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A David Crosby Connection

It was my father who introduced me to Crosby, Stills and Nash. And I remember a boy who could play Suite for Judy Blue Eyes. I was mesmerized. And I couldn't figure out how to get beyond the chords on the first three frets.

This was "hippie" music to me when I was a child. Scary, because somewhere I got this notion in my small mind that every guy with long hair was secretly looking for some way to drop a drug in a child's glass of juice, resulting in some weird trip that was impossible to return from.

I didn't understand "free love" and I didn't like the smell of patchouli, though I remember smelling it wafting through the living room, when friends of my dad would visit.

The harmonies were haunting and other worldly. Later, when I was in my teens, I discovered "If I Could Only Remember My Name" and this record became associated with my first kisses and other things. I was going way beyond myself, and I didn't understand it, but I wanted more of it.

And this is my David Crosby feeling. Adventures you feel but never had, and maybe would never want to have. Croz went places and they were not always nice, holy spiritual ones. He got into trouble in many ways, and was often seen as difficult and stubborn and impossible. Yet, women chose him as their surrogate dad. And with all of the roughness and impishness, there was a creativity, an approach to harmony that took you to the middle ages, to the middle east, to lands you might never visit. David Crosby was heady in many ways.

He had ideas. He had politics. He had a sense of justice. He connected to a world, a universe. Maybe drugs were a way to get out of his head and into those bigger places. Maybe they were an escape from what we all know to be the not fun parts of life.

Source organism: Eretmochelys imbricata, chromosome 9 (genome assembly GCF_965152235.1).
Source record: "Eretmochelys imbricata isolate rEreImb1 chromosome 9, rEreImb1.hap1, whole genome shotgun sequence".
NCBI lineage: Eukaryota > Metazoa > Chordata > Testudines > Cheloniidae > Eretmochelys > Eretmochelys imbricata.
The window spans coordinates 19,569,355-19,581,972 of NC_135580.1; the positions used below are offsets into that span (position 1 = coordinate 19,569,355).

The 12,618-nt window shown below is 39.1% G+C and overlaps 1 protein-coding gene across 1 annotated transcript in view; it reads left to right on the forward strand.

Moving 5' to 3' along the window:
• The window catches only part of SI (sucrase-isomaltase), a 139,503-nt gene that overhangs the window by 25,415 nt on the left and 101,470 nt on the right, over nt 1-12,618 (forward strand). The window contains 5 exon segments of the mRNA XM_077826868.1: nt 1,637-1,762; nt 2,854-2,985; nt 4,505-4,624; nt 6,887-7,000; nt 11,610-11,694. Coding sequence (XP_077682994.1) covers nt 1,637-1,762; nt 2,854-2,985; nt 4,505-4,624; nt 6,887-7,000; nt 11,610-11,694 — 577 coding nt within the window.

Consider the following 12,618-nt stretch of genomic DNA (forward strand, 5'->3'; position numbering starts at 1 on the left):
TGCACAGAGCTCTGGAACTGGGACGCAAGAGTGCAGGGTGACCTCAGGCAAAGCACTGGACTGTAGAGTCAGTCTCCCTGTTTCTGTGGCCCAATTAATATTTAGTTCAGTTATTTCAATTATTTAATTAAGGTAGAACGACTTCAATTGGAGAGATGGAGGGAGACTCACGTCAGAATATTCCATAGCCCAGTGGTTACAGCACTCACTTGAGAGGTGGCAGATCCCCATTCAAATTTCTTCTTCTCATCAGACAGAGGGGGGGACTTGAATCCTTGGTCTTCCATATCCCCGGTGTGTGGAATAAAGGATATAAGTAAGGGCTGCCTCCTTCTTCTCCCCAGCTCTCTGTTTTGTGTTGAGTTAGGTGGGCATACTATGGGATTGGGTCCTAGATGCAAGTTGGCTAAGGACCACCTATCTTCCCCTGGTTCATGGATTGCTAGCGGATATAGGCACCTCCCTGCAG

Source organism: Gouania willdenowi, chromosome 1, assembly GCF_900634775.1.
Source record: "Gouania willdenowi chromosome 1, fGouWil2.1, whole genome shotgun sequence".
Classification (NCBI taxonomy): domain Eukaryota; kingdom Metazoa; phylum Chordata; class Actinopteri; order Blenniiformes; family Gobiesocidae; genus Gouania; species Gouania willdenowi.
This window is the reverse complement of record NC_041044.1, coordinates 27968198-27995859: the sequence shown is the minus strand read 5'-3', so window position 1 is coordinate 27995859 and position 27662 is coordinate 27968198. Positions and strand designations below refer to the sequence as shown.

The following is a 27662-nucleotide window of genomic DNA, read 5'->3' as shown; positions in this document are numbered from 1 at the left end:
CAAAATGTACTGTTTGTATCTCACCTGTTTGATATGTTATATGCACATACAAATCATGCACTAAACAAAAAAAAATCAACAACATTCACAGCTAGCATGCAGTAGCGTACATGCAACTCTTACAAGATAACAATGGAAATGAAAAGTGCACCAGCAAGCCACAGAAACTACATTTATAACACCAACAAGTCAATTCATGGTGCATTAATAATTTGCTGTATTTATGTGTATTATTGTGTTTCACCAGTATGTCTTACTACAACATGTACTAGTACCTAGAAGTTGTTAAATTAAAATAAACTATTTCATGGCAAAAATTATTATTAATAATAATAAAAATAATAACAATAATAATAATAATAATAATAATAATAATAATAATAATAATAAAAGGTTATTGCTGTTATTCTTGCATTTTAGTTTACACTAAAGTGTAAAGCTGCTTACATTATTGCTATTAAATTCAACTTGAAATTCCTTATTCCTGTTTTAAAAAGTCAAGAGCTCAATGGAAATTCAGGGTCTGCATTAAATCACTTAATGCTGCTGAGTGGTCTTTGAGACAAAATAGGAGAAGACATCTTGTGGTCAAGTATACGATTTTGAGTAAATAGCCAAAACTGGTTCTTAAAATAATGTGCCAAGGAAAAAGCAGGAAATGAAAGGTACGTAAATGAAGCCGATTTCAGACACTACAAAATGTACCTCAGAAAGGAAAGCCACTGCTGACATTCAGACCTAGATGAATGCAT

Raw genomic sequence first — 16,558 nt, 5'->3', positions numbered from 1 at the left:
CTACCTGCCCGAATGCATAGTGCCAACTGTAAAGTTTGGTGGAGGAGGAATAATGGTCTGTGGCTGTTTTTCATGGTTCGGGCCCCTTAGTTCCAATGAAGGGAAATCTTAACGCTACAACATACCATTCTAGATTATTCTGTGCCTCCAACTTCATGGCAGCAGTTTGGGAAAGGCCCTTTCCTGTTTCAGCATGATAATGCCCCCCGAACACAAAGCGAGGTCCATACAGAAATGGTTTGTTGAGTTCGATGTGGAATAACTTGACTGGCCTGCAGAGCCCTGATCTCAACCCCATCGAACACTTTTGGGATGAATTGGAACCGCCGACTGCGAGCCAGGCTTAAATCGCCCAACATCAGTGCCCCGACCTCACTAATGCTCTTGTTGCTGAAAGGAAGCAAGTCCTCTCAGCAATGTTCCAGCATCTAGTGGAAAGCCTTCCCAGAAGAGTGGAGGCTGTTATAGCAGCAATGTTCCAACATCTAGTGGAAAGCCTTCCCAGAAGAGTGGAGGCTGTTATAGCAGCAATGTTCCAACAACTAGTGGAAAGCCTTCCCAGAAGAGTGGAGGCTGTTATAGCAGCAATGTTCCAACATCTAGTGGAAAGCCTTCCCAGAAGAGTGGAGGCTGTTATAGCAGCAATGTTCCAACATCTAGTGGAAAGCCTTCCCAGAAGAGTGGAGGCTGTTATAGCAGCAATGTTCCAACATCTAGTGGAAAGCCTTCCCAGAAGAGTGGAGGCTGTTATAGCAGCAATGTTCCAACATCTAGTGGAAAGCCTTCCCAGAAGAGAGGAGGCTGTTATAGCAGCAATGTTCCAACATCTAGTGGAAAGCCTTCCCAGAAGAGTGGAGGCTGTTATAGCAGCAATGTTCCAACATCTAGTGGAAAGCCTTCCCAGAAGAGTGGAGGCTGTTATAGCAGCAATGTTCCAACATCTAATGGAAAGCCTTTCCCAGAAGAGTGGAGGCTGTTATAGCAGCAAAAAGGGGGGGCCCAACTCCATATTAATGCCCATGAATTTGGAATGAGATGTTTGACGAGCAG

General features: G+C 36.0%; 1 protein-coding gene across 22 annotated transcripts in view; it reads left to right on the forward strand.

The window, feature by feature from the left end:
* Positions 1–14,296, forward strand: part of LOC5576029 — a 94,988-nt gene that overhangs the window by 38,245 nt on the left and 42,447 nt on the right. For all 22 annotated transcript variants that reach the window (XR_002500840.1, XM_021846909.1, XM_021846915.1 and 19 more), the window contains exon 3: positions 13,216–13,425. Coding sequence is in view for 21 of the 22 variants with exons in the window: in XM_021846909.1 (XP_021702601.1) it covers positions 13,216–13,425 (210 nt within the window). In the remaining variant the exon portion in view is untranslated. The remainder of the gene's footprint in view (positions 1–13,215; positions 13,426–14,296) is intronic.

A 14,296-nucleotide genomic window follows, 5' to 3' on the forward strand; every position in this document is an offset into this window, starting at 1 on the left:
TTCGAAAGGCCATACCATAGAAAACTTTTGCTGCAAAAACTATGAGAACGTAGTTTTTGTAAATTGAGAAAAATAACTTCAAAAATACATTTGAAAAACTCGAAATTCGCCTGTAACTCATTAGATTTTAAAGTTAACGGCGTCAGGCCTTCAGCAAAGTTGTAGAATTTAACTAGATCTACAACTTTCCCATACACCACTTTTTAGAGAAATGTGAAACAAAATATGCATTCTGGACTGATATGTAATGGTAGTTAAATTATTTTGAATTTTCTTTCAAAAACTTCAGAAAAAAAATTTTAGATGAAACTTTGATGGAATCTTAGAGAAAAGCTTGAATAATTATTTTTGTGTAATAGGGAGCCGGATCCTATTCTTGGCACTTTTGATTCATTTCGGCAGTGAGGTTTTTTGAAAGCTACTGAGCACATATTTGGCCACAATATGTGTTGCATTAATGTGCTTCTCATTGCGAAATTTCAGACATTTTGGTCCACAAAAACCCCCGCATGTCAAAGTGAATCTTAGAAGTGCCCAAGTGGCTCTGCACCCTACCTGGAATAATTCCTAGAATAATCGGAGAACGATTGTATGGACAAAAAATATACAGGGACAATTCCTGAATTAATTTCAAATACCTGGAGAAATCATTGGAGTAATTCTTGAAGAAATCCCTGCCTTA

From childhood into where I am now, I have loved David Crosby, and put up with all of the stuff about him that wasn't too savory. Frankly, I don't care about that.

I connected with David Crosby at The Arclight Cinemas when I went to see his documentary and was able to ask him a question, afterwards.

David Crosby responded to me, and I will never forget that moment. He took time to answer my question, which was: "Should we as songwriters write music that helps to politically change the world? Can we do it? Does it matter?"

And Croz told me this was an important thing to ask. He said "I have been trying to write the right protest song for years now. I think we need those kinds of songs more now than ever. Everyone who writes songs should think about the world and do what they can to bring people together with songs they can sing to frame a better world. But it is harder than it seems. And I wish you good luck with that. Don't give up!"

Croz said that he felt lucky to be alive, and that his life might be taken from him any day. He honestly couldn't believe all that he had survived.

I remember David Crosby. He is forever linked to my life with his songs ,his harmonies, his approach to music, and his humility in accepting his frailties yet fighting on.

I really miss David Crosby. I had always hoped I would see him again. I know I am not alone in this feeling. David Crosby was not just a person. He was part of the Zeitgeist of a time. A time of hippies, yes, but a time in which people who made music connected to the larger world and tried to sing about it, to bring people together and to make change.

"Find the cost of freedom, buried in the ground. Mother Earth will swallow you. Lay your body down."

Croz is gone, but who he was continues to move in the air, waiting for someone else to catch a breath, and carry on. And perhaps, "let a freak flag fly."

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